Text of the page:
The next Shinkansen in Japan (the N700S series "Supreme") will be inaugurated in 2020 and its 16 cars will weight 11 tons less than the current trains. It will not be faster (300km/h) but will consume less and offer individual electrical plugs. The Green Car 🚙 passengers will benefit from having 15% more space for their legs.
The in-train food-cart service aboard the Tokaido Shinkansen Line connecting Tokyo to Osaka will be discontinued from October 31, 2023. The Central Japan Railway Company that operates the line decided to cut this service in anticipation of labor shortage, but also due to a larger number of takeout options available at the stations, as well as a demand from customers for a quieter train environment. However, passengers in Nozomi and Hikari trains’ Green Cars (First Class) will still be able to use a smartphone 📱 app to order food and drinks, that will be delivered directly to their seat.
How to purchase a train ticket in Japan
We cannot say it too often: for all information about schedules, hours, prices and stops, the Hyperdia website as well as Navitime's are your best friends. However, it's not possible to order a train ticket online.
Before purchasing a ticket, choose which company you want:
- Japan Railways/JR (national, sometimes privatized) covers the most used journeys, which are divided into several regional parts from the north to the south: Hokkaido, East, Central, West, Shikoku and Kyushu
- Tens of private companies, in specific regions. Among the most famous are Hankyu, Keihan, Keikyu, Keisei, Kintetsu, Odakyu, Sanyo, Tobu and Tokyu.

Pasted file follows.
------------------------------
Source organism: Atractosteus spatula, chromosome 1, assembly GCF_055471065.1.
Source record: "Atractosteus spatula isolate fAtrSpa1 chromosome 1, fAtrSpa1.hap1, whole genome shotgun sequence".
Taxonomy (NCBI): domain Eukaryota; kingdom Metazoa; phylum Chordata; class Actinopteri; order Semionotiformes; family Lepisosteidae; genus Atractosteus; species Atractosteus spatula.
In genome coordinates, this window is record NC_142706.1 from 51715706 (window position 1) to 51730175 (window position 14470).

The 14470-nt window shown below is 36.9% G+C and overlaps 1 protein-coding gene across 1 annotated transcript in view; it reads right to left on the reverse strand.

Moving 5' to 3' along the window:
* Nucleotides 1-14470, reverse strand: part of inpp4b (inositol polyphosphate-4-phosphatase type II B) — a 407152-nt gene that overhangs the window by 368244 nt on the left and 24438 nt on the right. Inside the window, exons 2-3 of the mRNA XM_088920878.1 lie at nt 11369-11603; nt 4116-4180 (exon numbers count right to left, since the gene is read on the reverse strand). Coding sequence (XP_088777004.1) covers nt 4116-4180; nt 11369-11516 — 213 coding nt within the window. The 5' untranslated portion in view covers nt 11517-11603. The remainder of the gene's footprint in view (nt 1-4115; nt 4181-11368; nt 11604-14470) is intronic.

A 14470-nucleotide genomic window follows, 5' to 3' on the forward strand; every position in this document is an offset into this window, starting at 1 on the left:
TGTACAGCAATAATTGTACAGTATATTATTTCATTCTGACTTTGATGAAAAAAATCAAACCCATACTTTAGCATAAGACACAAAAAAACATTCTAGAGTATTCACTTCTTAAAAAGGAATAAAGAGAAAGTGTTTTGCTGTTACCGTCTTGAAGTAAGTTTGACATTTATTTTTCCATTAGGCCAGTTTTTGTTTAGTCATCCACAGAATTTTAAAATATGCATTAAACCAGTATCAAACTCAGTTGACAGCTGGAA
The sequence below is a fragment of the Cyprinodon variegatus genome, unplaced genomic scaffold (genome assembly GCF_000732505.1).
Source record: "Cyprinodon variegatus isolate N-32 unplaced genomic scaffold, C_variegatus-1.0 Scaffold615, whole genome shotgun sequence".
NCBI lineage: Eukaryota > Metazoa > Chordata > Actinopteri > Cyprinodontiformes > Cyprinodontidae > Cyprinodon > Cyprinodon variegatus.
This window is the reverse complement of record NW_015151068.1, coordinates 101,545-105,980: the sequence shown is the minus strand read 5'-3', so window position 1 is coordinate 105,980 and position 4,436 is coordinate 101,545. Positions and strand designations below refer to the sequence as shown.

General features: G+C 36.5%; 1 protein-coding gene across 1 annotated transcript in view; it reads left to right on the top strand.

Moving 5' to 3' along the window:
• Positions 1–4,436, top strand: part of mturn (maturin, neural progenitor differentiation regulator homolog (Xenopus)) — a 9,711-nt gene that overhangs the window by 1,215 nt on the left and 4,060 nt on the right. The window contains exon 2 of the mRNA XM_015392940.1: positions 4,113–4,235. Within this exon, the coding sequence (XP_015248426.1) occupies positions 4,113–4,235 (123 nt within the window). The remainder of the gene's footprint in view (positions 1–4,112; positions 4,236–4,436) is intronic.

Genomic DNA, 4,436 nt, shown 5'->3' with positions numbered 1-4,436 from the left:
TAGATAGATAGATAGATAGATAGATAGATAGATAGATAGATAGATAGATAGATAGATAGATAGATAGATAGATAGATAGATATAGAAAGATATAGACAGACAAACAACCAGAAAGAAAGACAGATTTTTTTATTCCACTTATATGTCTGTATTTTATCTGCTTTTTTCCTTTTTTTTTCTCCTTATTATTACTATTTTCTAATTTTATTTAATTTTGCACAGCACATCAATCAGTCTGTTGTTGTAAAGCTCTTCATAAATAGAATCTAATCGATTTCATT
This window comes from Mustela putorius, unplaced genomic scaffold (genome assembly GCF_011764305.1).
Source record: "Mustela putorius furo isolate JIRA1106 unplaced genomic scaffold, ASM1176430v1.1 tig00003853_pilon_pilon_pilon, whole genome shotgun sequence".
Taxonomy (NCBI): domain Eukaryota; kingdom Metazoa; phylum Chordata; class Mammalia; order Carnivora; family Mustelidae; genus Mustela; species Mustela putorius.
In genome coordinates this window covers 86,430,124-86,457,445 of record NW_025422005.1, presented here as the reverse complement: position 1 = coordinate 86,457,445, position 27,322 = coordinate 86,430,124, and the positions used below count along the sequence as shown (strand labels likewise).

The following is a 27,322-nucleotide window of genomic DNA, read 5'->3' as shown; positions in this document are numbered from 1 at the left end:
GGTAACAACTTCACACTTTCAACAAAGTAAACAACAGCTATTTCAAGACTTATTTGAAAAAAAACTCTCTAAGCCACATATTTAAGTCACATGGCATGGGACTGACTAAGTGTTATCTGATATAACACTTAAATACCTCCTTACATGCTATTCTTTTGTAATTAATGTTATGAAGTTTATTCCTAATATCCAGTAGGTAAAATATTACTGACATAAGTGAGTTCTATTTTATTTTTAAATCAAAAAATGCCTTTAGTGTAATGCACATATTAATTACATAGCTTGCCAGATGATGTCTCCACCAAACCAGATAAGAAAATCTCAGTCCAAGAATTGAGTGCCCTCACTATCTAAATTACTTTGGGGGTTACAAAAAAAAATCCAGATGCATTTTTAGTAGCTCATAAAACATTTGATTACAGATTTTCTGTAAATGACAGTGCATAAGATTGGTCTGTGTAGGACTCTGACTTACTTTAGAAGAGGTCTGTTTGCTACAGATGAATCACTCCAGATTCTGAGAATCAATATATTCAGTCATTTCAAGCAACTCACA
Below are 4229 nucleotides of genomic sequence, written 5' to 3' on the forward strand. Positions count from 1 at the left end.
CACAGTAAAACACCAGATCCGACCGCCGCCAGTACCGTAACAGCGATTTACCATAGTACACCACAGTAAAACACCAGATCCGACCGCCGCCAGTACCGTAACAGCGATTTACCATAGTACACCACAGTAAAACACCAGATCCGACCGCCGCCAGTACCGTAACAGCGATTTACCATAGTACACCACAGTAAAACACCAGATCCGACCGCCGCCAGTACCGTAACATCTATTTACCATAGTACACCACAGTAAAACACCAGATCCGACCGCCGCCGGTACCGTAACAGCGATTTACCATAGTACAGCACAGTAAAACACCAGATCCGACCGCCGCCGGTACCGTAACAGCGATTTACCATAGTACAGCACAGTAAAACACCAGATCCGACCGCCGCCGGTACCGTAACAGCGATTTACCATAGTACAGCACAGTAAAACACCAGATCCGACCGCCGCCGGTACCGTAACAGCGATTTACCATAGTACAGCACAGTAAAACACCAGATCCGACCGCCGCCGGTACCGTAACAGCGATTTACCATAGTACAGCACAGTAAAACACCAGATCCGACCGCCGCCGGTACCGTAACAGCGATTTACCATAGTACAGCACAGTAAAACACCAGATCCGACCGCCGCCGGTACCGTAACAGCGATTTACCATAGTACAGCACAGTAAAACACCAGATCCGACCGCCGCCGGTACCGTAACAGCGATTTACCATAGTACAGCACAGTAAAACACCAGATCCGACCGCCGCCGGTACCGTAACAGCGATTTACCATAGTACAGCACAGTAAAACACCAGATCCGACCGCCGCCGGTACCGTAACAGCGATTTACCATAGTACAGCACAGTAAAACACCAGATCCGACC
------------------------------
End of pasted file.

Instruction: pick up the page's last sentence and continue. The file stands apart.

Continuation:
Note that it's not possible to book a seat (and there are no ticket inspectors) apart from the Shinkansen and the Limited Express. It is useless, therefore, to try booking a seat in slower trains.
Without Japan Rail Pass/All companies
You will find tickets vending machines in all train stations in Japan.
Above the machines you will see a poster showing the price of each journey, between the current station (shown in bold or red) and the one of your destination.
Pay the precise amount corresponding to your journey at a machine to obtain your ticket. You will have to punch it in at the automatic gates upon entering *and* at the exit, where it will be swallowed by the machine. It is therefore important to keep it during your entire ride.
As usual, the most convenient method will be to use a Suica card to:
- Avoid the duration, difficulty and potential mistakes while purchasing individual tickets, and
- Save from few tens to thousands of yens (5% on each travel).
With a Japan Rail Pass/on JR lines
If you own a JR Pass (only valid on JR lines), you should choose the most comfortable option since you do not have to bother carrying train tickets.
Simply cross the entrance doors (not the automatic doors) while showing your JR Pass to the JR staff.
In the Shinkansen and Limited Express, show your JR Pass to the train conductor:
- By itself, if you are in a non-reserved car; or
- With your reservation ticket, if you have a specific seat (see below).
Reserving or not reserving your seat in the Shinkansen
The Shinkansen has a very specific reservation system with a particular pricing:
Total price of the ticket = cost of the ride (distance) + price of a reserved seat (指定席)
The latter is not mandatory because each Shinkansen has up to 5 (often 3) non-reserved-seats cars at the head or tail of the train. They are designated like 自由席 non-reserved cars, so it's possible to get in without paying the price of a reservation.
However, here are some non-exclusive cases where it's advised, and sometimes mandatory, to reserve a seat (which is possible up to 6 months in advance):
- If you possess a JR Pass (the reservation price is already included);